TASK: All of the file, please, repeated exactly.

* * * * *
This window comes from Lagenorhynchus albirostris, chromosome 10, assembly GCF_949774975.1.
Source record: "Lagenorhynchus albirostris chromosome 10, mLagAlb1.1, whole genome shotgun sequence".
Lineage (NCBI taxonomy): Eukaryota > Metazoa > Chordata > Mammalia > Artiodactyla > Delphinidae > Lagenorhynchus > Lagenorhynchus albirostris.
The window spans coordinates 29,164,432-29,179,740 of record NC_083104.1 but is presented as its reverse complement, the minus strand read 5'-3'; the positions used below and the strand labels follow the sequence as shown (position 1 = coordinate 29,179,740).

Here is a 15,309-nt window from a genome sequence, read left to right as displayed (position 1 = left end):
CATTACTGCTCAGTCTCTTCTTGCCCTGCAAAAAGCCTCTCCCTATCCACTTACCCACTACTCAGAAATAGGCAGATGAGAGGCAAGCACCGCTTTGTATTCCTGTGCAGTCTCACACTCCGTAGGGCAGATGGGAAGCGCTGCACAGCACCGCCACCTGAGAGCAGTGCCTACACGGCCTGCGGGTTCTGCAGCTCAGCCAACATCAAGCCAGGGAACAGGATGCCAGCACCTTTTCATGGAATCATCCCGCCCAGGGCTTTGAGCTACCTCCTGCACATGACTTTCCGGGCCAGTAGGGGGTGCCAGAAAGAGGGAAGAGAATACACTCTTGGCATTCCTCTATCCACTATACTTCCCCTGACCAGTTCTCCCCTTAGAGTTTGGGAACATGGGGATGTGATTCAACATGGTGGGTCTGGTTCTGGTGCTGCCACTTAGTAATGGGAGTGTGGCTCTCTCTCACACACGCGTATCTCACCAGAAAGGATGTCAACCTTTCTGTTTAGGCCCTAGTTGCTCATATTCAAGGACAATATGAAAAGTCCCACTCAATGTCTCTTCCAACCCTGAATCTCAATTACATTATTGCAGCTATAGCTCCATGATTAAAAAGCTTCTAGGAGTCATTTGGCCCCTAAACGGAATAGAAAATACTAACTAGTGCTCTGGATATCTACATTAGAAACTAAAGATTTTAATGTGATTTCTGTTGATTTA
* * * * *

This window comes from Lagenorhynchus albirostris, chromosome 10, assembly GCF_949774975.1.
Source record: "Lagenorhynchus albirostris chromosome 10, mLagAlb1.1, whole genome shotgun sequence".
Lineage (NCBI taxonomy): Eukaryota > Metazoa > Chordata > Mammalia > Artiodactyla > Delphinidae > Lagenorhynchus > Lagenorhynchus albirostris.
The window spans coordinates 29,164,432-29,179,740 of record NC_083104.1 but is presented as its reverse complement, the minus strand read 5'-3'; the positions used below and the strand labels follow the sequence as shown (position 1 = coordinate 29,179,740).

Here is a 15,309-nt window from a genome sequence, read left to right as displayed (position 1 = left end):
CATTACTGCTCAGTCTCTTCTTGCCCTGCAAAAAGCCTCTCCCTATCCACTTACCCACTACTCAGAAATAGGCAGATGAGAGGCAAGCACCGCTTTGTATTCCTGTGCAGTCTCACACTCCGTAGGGCAGATGGGAAGCGCTGCACAGCACCGCCACCTGAGAGCAGTGCCTACACGGCCTGCGGGTTCTGCAGCTCAGCCAACATCAAGCCAGGGAACAGGATGCCAGCACCTTTTCATGGAATCATCCCGCCCAGGGCTTTGAGCTACCTCCTGCACATGACTTTCCGGGCCAGTAGGGGGTGCCAGAAAGAGGGAAGAGAATACACTCTTGGCATTCCTCTATCCACTATACTTCCCCTGACCAGTTCTCCCCTTAGAGTTTGGGAACATGGGGATGTGATTCAACATGGTGGGTCTGGTTCTGGTGCTGCCACTTAGTAATGGGAGTGTGGCTCTCTCTCACACACGCGTATCTCACCAGAAAGGATGTCAACCTTTCTGTTTAGGCCCTAGTTGCTCATATTCAAGGACAATATGAAAAGTCCCACTCAATGTCTCTTCCAACCCTGAATCTCAATTACATTATTGCAGCTATAGCTCCATGATTAAAAAGCTTCTAGGAGTCATTTGGCCCCTAAACGGAATAGAAAATACTAACTAGTGCTCTGGATATCTACATTAGAAACTAAAGATTTTAATGTGATTTCTGTTGATTTA